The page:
First Friday Book Synopsis

"…like CliffNotes on steroids…"

Kevin Murray: An interview by Bob Morris

Kevin Murray is Chairman of the Public Relations Division of Chime Communications, a London-based international marketing services company. Chime’s PR Division is ranked number one in both the PR Week and Marketing magazine public relations league tables for the UK. He started his career as a Crime Reporter on The Star Newspaper in Johannesburg, South Africa. He later moved in to public relations in the UK and was Director of Corporate Affairs for the UK Atomic Energy Authority before becoming Director of Communications at British Airways.

He moved to Bell Pottinger in 1998 and has considerable experience in managing complex and global communications projects and departments. He has led significant issues and crisis communications campaigns amidst the heat of international controversies in the chemicals, nuclear, aviation, and banking sectors, to name but a few. He also has years of experience coaching chairmen and chief executives on communication, and has drawn on that experience to add to the content derived from his interviews with the leaders in this book, The Language of Leaders: How Top CEO’s Communicate to Inspire, Influence and Achieve Results, published by Kogan Page (2012).

Here is a brief excerpt from my interview of him. To read the complete interview, please click here.

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Before discussing The Language of Leaders, a few general questions. First, who has had the greatest influence on your personal growth? How so?

There is no doubt my wife of 35 years has been the most influential on my development.  She has always shown me where I need to be a better man, a better friend, a better father or a better husband.  She’s also been a great counsellor to me in my career and a huge support.

The greatest impact on your professional development? How so?

I have been hugely privileged to advise leaders in all sorts of companies for the past three decades and to work closely with them in periods of incredible change and stress.  Watching them perform, observing how they behave and how they lead, all of this has been very impactful on my development.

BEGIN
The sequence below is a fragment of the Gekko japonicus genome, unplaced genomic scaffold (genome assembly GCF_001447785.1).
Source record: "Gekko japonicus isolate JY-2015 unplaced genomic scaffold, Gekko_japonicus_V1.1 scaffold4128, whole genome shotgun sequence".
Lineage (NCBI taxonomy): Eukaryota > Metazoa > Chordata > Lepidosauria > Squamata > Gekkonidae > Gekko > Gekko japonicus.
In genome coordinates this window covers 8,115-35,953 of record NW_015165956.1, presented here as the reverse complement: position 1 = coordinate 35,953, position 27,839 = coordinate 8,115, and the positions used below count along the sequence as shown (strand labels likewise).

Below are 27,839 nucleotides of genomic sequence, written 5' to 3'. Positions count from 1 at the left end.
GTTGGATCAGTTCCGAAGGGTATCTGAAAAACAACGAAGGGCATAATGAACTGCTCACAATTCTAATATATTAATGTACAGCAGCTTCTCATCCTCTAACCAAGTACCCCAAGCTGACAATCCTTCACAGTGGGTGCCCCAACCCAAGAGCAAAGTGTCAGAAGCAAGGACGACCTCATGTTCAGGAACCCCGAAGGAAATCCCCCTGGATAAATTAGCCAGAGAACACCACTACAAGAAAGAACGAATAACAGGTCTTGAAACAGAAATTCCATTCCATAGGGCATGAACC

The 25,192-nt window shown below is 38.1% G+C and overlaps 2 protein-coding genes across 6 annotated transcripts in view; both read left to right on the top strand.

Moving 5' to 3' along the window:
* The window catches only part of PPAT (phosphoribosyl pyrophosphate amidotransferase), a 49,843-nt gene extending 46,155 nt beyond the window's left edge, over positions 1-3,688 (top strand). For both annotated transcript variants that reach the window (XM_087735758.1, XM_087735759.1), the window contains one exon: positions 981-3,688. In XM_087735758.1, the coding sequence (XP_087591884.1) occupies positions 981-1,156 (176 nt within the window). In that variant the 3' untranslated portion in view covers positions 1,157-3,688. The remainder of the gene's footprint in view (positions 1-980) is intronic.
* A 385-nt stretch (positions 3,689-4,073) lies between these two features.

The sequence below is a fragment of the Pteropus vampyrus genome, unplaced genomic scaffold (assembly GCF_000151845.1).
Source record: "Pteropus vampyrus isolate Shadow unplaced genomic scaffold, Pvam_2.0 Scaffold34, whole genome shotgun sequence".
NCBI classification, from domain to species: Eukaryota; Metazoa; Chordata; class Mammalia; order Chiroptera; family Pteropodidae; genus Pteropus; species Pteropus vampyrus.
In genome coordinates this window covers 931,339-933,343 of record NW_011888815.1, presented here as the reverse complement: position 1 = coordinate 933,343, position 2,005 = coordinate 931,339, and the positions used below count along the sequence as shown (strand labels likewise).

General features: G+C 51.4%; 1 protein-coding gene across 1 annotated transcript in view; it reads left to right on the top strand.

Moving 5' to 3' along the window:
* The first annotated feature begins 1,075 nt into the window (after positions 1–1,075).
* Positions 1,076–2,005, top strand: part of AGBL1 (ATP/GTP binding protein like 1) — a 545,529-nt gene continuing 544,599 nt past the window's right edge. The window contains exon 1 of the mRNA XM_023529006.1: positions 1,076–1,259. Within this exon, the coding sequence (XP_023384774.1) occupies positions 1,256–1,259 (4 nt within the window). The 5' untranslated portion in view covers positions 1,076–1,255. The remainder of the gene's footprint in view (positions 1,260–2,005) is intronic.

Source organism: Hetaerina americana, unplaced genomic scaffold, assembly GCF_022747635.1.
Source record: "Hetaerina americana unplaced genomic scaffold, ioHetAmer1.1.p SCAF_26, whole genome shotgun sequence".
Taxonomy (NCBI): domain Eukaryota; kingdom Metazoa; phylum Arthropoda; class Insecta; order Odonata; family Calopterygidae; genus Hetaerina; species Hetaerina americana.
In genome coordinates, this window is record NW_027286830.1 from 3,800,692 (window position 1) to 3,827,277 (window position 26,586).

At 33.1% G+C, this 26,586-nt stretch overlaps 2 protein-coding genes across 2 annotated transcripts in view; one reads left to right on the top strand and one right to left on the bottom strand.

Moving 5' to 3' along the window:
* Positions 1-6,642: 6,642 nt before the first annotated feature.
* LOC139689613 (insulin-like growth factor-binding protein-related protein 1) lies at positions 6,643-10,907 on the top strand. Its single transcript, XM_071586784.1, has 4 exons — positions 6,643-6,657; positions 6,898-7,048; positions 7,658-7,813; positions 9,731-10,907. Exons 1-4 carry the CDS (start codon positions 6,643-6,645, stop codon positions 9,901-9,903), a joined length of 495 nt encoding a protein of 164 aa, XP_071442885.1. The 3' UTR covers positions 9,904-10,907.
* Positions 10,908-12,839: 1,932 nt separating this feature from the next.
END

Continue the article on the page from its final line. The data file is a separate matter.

Years ago, was there a turning point (if not an epiphany) that set you on the career course you continue to follow? Please explain.

A big turning point in my career was when I was fired from my job as Director of Communications for British Airways.  I had spent two years there being required to be a messenger of often bad news, with no ability to influence change in the organisation.  Prior to that, at the Atomic Energy Authority, I had been in charge of all change programmes and had become very used to being a change agent.  The huge contrast between the two jobs was very influential in the way I have thought for the past 15 years.

To what extent has your formal education been invaluable to what you have accomplished in life thus far?

When I was at school I intended to go to university and study to become a veterinary surgeon.  All my subjects were science-based.  However, while serving in the army during my national service, I engineered a weekend aptitude test at a university in Johannesburg.  The results were very clear.  A career in journalism or public relations was required.  This changed the way I saw the world, and I went into journalism at the age of 19.  Ever since that day I have been having so much fun that I keep thinking somebody is going to find me out because it never feels like working.

Here’s a hypothetical question about interviewing. For present purposes, let’s say you are writing a book about history’s greatest leaders. If it were possible, which five (5) do you wish you could meet with and interview? Why? What specifically would you be most interested in learning from each?